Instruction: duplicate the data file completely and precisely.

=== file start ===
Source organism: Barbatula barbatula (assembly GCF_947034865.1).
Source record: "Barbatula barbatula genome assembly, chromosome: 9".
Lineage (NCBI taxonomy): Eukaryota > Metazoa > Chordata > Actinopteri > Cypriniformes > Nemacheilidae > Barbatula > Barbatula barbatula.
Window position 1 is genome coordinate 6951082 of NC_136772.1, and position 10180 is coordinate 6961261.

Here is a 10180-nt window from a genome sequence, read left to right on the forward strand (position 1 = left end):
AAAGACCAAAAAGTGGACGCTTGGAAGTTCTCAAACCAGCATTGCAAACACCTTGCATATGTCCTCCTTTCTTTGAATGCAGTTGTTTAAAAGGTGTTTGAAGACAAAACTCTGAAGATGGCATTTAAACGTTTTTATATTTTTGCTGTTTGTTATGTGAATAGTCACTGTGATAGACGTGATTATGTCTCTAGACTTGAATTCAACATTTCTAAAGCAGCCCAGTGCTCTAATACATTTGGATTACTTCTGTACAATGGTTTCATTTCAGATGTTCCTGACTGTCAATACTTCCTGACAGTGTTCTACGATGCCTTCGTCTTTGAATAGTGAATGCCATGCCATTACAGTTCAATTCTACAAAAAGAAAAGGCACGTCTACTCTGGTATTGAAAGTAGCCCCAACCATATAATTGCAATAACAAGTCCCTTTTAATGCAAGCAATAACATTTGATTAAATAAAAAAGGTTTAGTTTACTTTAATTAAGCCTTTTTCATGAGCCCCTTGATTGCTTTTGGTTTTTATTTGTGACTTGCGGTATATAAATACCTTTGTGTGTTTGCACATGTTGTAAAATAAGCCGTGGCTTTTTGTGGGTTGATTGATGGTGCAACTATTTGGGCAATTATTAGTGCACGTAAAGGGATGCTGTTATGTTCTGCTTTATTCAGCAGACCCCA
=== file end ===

Source organism: Barbatula barbatula (assembly GCF_947034865.1).
Source record: "Barbatula barbatula genome assembly, chromosome: 9".
Lineage (NCBI taxonomy): Eukaryota > Metazoa > Chordata > Actinopteri > Cypriniformes > Nemacheilidae > Barbatula > Barbatula barbatula.
Window position 1 is genome coordinate 6951082 of NC_136772.1, and position 10180 is coordinate 6961261.

Here is a 10180-nt window from a genome sequence, read left to right on the forward strand (position 1 = left end):
AAAGACCAAAAAGTGGACGCTTGGAAGTTCTCAAACCAGCATTGCAAACACCTTGCATATGTCCTCCTTTCTTTGAATGCAGTTGTTTAAAAGGTGTTTGAAGACAAAACTCTGAAGATGGCATTTAAACGTTTTTATATTTTTGCTGTTTGTTATGTGAATAGTCACTGTGATAGACGTGATTATGTCTCTAGACTTGAATTCAACATTTCTAAAGCAGCCCAGTGCTCTAATACATTTGGATTACTTCTGTACAATGGTTTCATTTCAGATGTTCCTGACTGTCAATACTTCCTGACAGTGTTCTACGATGCCTTCGTCTTTGAATAGTGAATGCCATGCCATTACAGTTCAATTCTACAAAAAGAAAAGGCACGTCTACTCTGGTATTGAAAGTAGCCCCAACCATATAATTGCAATAACAAGTCCCTTTTAATGCAAGCAATAACATTTGATTAAATAAAAAAGGTTTAGTTTACTTTAATTAAGCCTTTTTCATGAGCCCCTTGATTGCTTTTGGTTTTTATTTGTGACTTGCGGTATATAAATACCTTTGTGTGTTTGCACATGTTGTAAAATAAGCCGTGGCTTTTTGTGGGTTGATTGATGGTGCAACTATTTGGGCAATTATTAGTGCACGTAAAGGGATGCTGTTATGTTCTGCTTTATTCAGCAGACCCCA